POLISH HOLOCAUST survivor, actor and composer Shmuel Atzmon, who fled Poland to Russia during the Holocaust, also expresses pain at having learned “that they are trying to beautify history.”
“The move the current politicians are trying to make doesn’t serve the Polish people, and it degrades the memory
of those who went through the Holocaust,” he said, adding that it unacceptable and inhumane to legislate about the memories of the survivors who remain.
“Memories have their own laws, and the first rule of memory is to remember what happened – not what we would like to remember.”
He points out that he agrees it’s wrong to say that the extermination camps were the fault of the Poles.
“But today, 75 years after the Warsaw Ghetto, where the Jews showed the Poles, too, that they can stand up against evil, to start to say that it is illegal for us to say what we saw with our own eyes, this is unacceptable and inhumane,” he says.
Like Gil, Atzmon feels connected to Polish culture, particularly through his work in the arts. “I have good and bad memories of Poland, and just like I don’t erase the bad memories, I also don’t erase the good ones.”
Atzmon’s cousin was rescued by a Polish family, and he highlights that the country has the highest number of Righteous Among the Nations. “Just like we need to remember those who saved Jews, we can’t forget those who cooperated [with the Nazis]. As long as I live, as an artist I will try to shine a light both on those who were saviors and those who were complicit.”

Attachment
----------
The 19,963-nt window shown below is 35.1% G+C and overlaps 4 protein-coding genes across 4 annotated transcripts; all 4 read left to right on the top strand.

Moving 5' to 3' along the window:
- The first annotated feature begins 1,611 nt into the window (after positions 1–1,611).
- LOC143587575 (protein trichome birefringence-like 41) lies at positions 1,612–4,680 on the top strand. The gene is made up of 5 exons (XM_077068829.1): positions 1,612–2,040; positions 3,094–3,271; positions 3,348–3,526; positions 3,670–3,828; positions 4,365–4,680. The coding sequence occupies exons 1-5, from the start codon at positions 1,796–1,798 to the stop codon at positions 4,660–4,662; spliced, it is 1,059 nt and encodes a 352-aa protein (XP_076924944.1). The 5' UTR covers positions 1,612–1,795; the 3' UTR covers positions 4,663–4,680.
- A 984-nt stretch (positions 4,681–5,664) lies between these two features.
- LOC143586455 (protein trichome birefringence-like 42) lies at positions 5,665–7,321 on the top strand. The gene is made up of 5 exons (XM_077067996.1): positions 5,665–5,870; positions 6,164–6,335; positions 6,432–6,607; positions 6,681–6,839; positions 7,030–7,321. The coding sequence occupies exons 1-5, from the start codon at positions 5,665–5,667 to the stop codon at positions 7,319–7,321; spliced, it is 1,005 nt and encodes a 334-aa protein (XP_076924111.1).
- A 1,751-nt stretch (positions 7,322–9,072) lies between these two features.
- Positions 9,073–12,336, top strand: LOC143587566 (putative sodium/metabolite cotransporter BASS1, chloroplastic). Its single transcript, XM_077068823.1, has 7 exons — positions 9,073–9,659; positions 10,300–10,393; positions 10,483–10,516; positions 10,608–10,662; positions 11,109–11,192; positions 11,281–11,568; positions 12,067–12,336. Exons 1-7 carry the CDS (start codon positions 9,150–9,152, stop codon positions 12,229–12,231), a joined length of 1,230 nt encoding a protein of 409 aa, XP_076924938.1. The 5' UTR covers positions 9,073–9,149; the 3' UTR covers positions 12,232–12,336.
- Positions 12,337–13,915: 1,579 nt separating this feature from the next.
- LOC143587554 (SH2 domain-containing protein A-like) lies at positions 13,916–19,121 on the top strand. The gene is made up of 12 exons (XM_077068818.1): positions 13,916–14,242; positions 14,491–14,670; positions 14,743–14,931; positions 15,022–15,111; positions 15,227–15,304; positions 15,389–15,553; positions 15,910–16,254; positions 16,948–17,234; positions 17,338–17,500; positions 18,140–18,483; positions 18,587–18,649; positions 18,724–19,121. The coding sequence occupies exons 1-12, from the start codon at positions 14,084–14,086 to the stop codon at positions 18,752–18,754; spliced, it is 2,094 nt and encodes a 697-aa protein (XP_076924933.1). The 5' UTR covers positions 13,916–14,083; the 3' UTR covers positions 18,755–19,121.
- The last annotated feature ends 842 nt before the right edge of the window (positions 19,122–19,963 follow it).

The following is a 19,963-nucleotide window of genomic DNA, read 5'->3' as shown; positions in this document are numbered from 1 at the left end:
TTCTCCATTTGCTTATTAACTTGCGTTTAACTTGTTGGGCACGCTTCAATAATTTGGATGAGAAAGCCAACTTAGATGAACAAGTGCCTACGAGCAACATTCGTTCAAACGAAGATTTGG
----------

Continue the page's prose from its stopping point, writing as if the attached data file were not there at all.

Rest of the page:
He notes that he has non-Jewish Polish friends who share his opinions.
“For the good of the relations between the Jews and the Polish nation, this thing is not necessary, it needs to disappear and to let us heal the wounds between us. We can find ways to return to good relations, like there were in the small town where I was born.”
In the town, he said, Christians, Jews, Roma, Ukrainians and Germans lived together. “We lived together. We learned Polish, of course, and they even learned Yiddish. What we need to do today is not to reopen old wounds. We will fix what is acceptable. It’s truly a mistake to accuse the Polish nation of building the death camps. But not to clean the history of the Polish nation, among which were both good people and people who perpetrated inhumane acts.”
This, he said, is crucial for educating the next generations.